Nagios LDAP Monitoring (works for icinga as well)

on commands.cfg file

 

define command {

        command_name check_ldaps

        command_line    $USER1$/check_ldap.pl -H 192.168.0.123 -p 389

}

on your <server.cfg> file-

 

define service{

     use generic-service   ; template name, available by default

     host_name LDAP  ; unique name of the host being defined

     service_description LDAP Daemon   ; description of the host

     check_command check_ldaps

}

But this plugin requires Perl Net::LDAP modules installed. For installation of Net::LDAP perl CPAN module, you read this post

Download the check_ldap.pl from here.

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Setting up LDAP on Debian Distro

LDAP (Lightweight Directory Access Protocol) allows central user, group, domain….. authentication, information storage …

Using LDAP in a local network, you can allow your users to login and authenticate from anywhere on your network.

This tutorial will be split in 2 parts. In the first part, I will explain how-to install, configure the LDAP server, add a few users and group, in the second part, we will set up Linux client to authenticate through LDAP if the user does not exist on the local filesystem.

In this tutorial, I will suppose that our LDAP server is located at 192.168.1.4. All machines in the network can resolve the host name ldap to 192.168.1.4. The LDAP server is going to manage domain debuntu.local.
The server runs Debian 4 (testing but almost stable) and the client Ubuntu Feisty 7.04. Continue reading “Setting up LDAP on Debian Distro” »

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OpenLDAP introduction

This document describes how to build, configure, and operate OpenLDAP Software to provide directory services. This includes details on how to configure and run the Standalone LDAP Daemon, slapd(8). It is intended for new and experienced administrators alike. This section provides a basic introduction to directory services and, in particular, the directory services provided by slapd(8). This introduction is only intended to provide enough information so one might get started learning about LDAP, X.500, and directory services.


1.1. What is a directory service?

A directory is a specialized database specifically designed for searching and browsing, in additional to supporting basic lookup and update functions.

 


Note: A directory is defined by some as merely a database optimized for read access. This definition, at best, is overly simplistic.


 

Directories tend to contain descriptive, attribute-based information and support sophisticated filtering capabilities. Directories generally do not support complicated transaction or roll-back schemes found in database management systems designed for handling high-volume complex updates. Directory updates are typically simple all-or-nothing changes, if they are allowed at all. Directories are generally tuned to give quick response to high-volume lookup or search operations. They may have the ability to replicate information widely in order to increase availability and reliability, while reducing response time. When directory information is replicated, temporary inconsistencies between the replicas may be okay, as long as inconsistencies are resolved in a timely manner.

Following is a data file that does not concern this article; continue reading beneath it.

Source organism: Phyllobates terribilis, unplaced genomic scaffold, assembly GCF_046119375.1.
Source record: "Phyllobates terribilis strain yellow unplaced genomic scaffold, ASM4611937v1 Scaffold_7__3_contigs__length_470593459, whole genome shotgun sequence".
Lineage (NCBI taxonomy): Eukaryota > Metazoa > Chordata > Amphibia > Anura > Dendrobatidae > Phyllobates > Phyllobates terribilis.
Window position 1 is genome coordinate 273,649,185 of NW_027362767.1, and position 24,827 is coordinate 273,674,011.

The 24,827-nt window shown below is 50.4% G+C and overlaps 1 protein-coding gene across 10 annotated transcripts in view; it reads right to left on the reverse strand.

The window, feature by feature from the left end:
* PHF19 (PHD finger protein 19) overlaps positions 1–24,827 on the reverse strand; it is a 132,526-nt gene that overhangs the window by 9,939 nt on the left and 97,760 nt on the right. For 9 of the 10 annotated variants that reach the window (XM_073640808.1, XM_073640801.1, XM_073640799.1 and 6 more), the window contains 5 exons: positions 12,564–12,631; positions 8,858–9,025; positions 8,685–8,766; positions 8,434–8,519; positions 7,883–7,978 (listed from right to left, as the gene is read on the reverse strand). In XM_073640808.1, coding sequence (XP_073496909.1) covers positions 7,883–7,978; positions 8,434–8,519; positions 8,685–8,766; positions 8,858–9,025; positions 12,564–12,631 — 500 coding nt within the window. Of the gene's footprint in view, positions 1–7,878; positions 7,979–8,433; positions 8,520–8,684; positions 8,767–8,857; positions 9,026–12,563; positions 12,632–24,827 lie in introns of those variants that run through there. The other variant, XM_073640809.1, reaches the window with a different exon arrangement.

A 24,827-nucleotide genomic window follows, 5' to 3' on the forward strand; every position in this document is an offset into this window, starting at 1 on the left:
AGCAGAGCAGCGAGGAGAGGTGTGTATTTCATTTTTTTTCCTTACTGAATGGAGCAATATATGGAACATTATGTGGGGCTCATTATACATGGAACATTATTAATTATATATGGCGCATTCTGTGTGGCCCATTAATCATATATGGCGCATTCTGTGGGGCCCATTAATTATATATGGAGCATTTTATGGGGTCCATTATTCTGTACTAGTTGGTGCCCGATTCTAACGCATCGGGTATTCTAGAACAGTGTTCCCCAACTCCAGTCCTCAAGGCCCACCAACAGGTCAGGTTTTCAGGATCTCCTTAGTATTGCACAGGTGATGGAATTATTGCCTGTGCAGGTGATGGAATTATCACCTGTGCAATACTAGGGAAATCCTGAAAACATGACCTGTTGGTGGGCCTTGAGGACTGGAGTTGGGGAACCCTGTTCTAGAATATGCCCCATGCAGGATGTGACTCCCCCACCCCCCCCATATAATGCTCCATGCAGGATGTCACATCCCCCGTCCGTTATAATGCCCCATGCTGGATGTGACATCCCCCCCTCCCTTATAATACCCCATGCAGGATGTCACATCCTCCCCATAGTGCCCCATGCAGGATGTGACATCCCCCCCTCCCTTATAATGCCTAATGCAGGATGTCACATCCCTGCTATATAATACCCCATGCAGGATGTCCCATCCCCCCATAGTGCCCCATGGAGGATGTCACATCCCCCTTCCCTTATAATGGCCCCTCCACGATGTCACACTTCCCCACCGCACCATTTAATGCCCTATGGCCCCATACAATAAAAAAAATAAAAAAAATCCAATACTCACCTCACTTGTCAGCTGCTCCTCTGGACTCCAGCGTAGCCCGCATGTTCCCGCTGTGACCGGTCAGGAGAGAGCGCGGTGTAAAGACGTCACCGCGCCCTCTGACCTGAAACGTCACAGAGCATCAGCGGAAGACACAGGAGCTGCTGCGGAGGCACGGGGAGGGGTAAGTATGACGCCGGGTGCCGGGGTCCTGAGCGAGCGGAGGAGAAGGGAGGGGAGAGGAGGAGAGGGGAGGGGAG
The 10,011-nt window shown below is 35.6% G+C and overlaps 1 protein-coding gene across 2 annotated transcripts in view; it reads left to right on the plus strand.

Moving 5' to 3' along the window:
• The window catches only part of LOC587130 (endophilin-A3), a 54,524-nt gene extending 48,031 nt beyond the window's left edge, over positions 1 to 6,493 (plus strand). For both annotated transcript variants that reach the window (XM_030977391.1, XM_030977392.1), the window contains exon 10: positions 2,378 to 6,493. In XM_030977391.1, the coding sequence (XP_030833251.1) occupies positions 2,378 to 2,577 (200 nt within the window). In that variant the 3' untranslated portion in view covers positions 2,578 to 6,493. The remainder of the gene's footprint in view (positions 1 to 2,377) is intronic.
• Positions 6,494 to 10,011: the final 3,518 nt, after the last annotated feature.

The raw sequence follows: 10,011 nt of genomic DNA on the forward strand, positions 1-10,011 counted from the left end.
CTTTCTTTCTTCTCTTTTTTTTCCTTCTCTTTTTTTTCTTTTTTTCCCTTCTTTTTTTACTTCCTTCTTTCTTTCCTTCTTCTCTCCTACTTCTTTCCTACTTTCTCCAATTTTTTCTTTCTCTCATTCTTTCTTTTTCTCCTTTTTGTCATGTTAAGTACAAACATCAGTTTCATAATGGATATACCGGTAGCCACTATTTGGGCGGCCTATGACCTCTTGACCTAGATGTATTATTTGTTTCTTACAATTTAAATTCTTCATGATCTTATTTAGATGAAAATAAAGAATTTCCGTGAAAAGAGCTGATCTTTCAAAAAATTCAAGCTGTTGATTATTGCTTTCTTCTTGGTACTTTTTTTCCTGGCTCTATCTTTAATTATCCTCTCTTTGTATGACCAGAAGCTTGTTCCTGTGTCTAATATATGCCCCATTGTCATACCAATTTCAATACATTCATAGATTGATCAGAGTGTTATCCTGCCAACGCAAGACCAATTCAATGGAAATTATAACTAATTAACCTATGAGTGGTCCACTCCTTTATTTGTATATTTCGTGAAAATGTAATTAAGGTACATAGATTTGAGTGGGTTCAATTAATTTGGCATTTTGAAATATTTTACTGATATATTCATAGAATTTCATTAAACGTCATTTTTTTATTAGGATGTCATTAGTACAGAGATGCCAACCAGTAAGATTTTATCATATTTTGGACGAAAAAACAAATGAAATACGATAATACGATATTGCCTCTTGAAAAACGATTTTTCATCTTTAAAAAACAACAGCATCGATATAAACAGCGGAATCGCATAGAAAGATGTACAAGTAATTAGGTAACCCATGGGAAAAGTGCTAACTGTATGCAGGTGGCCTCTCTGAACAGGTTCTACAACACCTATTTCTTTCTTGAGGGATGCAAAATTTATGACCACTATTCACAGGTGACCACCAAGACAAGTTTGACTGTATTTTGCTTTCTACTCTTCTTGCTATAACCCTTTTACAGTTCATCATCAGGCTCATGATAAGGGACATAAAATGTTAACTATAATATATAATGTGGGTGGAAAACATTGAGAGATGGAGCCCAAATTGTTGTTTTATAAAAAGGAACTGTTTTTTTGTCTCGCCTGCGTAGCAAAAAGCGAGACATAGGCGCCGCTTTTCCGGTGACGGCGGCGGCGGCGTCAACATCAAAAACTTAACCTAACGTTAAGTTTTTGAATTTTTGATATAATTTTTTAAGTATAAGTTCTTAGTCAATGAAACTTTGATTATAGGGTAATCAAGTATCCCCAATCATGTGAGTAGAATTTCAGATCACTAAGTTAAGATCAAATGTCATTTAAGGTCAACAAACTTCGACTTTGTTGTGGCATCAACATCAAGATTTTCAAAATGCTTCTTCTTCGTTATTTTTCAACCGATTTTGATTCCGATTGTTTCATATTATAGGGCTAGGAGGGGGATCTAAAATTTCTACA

There are many different ways to provide a directory service. Different methods allow different kinds of information to be stored in the directory, place different requirements on how that information can be referenced, queried and updated, how it is protected from unauthorized access, etc. Some directory services are local, providing service to a restricted context (e.g., the finger service on a single machine). Other services are global, providing service to a much broader context (e.g., the entire Internet). Global services are usually distributed, meaning that the data they contain is spread across many machines, all of which cooperate to provide the directory service. Typically a global service defines a uniform namespace which gives the same view of the data no matter where you are in relation to the data itself.

A web directory, such as provided by the Open Directory Project <http://dmoz.org>, is a good example of a directory service. These services catalog web pages and are specifically designed to support browsing and searching.

While some consider the Internet Domain Name System (DNS) is an example of a globally distributed directory service, DNS is not browseable nor searchable. It is more properly described as a globally distributed lookup service. Continue reading “OpenLDAP introduction” »

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How to setup an OpenLDAP server on Debian or Ubuntu

Most enterprises use LDAP as interface to their company structure database. In the Microsoft world is Active Directory the implementation for LDAP. Under Linux is OpenLDAP the common choice for admins. Such LDAP directories are tree based. OpenLDAP is the reference implementation for LDAP v3.

The JNDI API inside the Java SDK is usable as implementation to access such LDAP directories. With Spring LDAP is more sophisticated API available.

My first code sample works in the company against their OpenLDAP server. For security reasons is the access not possible from outside. So my JUNIT Tests was code red after running in my homeoffice. Maven standard is to run all test prior to build a package like a J2EE war or ear file. So i decided to setup a OpenLDAP server inside my ubuntu 8.10 server vmware server vm. Continue reading “How to setup an OpenLDAP server on Debian or Ubuntu” »

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